Second, the whole premise in this debate is whether or not you view this as an employer/employee relationship or a privilege and opportunity. I view it as the latter. I view it as an opportunity that just about every kid dreams of. I view it as an opportunity to make contacts with coaches, administrators, and boosters that can propel a student to a great career upon graduation.
Third, when a student-athlete accepts a scholarship, they are making a choice. They are choosing to use the extra time they would have to study or work a part-time job to fulfill the duties of their scholarship. Yes, the fact that the NCAA will not allow scholarship athletes to work a part-time job doesn’t seem fair – on the surface. If the NCAA allowed part-time employment, you can only imagine the great part-time jobs some players would get.
Fourth, if players are allowed to profit off of jersey sales, autographs or using their image to advertise, what is going to stop schools with deep-pocketed boosters from promising that if you come to [pick your school] we will make sure you get top-dollar for your autograph and someone will buy a lot of your jerseys? Also, what does it do to a college team’s chemistry when the star quarterback and running back are making more than the linemen blocking for them?
Fifth, if you pay the big-time football and basketball players, you are going to have Title IX lawsuits filed all over the country in a matter of minutes. If you pay football and basketball players, you must pay members of the baseball, softball, track, golf, tennis, swimming and diving, gymnastics, equestrian, and whatever other sports teams are offered.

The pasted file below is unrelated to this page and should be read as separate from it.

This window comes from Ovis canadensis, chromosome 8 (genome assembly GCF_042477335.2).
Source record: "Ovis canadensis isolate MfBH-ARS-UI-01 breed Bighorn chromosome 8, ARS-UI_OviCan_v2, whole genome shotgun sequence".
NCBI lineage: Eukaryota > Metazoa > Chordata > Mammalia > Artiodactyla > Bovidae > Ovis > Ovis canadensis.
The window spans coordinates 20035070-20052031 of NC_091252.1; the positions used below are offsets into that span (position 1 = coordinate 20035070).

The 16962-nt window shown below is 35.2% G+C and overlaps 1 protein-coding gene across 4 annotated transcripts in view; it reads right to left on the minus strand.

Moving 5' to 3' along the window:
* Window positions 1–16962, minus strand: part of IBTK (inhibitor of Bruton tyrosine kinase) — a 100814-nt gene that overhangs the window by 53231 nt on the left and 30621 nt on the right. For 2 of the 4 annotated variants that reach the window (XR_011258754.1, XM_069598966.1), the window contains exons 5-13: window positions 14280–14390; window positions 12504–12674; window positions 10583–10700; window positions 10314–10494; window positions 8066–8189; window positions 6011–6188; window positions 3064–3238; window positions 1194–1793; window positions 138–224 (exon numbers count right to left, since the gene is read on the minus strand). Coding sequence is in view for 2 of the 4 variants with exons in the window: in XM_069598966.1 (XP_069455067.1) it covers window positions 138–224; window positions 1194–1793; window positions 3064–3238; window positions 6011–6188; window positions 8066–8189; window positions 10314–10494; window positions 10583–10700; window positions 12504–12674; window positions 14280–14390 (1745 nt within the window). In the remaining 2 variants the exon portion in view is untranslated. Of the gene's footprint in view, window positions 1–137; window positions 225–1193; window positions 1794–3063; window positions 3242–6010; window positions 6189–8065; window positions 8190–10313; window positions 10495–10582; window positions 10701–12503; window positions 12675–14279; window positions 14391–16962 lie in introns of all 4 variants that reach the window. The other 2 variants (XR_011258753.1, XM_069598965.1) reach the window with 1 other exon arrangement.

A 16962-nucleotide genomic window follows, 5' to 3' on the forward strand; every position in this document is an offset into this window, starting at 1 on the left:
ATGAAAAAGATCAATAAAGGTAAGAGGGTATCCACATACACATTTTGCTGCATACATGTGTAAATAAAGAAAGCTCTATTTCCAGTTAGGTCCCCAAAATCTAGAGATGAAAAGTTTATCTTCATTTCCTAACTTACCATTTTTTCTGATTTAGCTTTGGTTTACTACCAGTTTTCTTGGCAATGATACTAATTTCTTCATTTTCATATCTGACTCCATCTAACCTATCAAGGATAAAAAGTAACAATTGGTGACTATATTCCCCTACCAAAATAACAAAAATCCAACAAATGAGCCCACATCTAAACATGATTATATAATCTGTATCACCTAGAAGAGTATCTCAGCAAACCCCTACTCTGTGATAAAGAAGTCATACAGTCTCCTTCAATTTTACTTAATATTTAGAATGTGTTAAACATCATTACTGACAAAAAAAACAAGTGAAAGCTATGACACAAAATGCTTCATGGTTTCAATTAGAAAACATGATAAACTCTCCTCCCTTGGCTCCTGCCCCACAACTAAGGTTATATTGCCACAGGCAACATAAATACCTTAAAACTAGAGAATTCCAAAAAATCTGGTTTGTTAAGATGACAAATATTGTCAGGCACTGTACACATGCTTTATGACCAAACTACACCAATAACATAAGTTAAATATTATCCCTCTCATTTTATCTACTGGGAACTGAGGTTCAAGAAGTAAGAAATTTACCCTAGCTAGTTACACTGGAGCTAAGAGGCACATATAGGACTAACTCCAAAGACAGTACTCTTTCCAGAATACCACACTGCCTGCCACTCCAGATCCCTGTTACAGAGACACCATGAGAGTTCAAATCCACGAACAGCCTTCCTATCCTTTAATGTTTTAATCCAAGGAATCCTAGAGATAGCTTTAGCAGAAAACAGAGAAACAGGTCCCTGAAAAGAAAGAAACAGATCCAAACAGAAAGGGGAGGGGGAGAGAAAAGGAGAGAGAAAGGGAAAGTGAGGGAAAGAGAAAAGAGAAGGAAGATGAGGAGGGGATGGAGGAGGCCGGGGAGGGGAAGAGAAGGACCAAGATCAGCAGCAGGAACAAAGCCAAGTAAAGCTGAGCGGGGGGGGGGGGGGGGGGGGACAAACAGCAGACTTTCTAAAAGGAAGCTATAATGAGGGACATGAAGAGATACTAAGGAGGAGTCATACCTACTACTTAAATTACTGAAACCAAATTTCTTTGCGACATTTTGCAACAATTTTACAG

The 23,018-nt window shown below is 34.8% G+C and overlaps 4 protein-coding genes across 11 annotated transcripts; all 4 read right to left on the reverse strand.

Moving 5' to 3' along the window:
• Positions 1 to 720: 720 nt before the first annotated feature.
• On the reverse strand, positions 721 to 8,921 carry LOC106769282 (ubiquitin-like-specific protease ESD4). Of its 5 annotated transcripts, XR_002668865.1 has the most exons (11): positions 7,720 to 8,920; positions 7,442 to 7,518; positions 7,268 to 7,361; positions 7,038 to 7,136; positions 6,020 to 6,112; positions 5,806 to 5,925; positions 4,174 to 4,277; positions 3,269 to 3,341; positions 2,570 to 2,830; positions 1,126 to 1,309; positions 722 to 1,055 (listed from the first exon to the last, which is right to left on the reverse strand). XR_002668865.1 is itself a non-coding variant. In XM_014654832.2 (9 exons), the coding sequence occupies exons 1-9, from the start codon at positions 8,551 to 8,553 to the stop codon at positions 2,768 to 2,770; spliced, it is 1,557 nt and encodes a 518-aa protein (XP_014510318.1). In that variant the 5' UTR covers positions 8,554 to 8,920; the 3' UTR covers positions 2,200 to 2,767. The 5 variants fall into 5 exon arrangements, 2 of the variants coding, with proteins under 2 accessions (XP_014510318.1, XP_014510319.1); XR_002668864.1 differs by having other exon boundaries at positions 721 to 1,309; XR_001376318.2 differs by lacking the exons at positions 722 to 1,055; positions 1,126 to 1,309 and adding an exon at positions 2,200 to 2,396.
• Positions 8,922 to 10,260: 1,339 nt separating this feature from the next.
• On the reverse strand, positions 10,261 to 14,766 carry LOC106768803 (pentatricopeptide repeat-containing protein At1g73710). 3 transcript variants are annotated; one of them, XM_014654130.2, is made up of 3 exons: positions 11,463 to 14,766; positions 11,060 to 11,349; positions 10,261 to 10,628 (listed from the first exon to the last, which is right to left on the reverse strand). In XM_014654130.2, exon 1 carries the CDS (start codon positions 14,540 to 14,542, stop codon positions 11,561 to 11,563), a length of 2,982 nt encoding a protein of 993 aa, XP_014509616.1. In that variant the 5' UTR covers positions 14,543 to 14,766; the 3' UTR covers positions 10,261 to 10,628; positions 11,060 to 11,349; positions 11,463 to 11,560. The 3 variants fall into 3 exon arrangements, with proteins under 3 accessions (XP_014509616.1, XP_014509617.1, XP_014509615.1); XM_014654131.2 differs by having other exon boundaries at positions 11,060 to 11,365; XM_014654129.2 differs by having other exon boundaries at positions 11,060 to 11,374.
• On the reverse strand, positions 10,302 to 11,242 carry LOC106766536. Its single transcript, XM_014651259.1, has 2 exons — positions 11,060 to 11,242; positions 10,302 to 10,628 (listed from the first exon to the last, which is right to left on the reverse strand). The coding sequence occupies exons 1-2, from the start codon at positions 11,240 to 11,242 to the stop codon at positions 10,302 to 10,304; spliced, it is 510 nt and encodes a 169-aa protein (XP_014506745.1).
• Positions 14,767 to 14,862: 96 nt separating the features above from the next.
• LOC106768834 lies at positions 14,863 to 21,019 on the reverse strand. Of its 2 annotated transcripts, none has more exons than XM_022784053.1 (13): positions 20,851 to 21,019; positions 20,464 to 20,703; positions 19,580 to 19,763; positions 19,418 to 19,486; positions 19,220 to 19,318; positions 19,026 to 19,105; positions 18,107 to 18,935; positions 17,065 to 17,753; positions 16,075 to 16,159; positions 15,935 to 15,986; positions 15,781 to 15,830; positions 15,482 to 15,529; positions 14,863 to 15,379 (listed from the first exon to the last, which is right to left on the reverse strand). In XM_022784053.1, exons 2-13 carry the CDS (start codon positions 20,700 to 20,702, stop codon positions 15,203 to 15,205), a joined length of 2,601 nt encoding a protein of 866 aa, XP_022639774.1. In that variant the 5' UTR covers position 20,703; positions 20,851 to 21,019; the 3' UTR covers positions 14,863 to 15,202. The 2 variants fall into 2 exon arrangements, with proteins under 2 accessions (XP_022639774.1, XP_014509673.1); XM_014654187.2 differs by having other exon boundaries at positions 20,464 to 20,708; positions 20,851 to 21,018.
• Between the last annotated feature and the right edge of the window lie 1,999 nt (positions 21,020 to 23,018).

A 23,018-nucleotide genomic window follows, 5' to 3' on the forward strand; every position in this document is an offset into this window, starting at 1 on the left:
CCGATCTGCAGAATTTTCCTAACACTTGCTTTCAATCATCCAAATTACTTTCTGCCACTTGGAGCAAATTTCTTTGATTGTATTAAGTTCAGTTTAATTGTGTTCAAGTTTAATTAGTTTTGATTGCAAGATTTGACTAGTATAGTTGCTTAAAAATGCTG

Finally, even if student-athletes are given a stipend, it’s not going to solve anything. You are still going to have the “hundred-dollar handshakes” and some of the stipend money will be used to purchase things/services that may embarrass the taxpayer or donor base. If there is a way to provide a small cost-of-attendance stipend and make sure it is used for critical living expenses, then I’m all for it (for all student-athletes). Maybe there could be a reimbursement process put in place where receipts would be required to prevent abuse. I don’t know the answer.
So, in my opinion, leave things the way they are. It’s not perfect, but what is? It may not be fair, but neither is life.
If a high school player is good enough to earn a scholarship to pay for their education then I’m proud for them. But they should get no other benefits than the typical student. The truth is, the vast majority of student-athletes prioritize their time and work hard to earn a degree, many with honors, and are successful athletes. They go on to very productive and successful careers.
Unfortunately, some do not prioritize their time or work hard on their education. They go to school to play sports and that’s it. They think they are going pro. They think studying can wait. They think someone will take care of them and pass them anyway just because they are a ballplayer. These are the people making the noise. They have got to the end of their eligibility and have nothing to show for it because they have felt entitled their entire life. It’s not their fault. It’s the adults around them that made them that way, but that’s a story for later.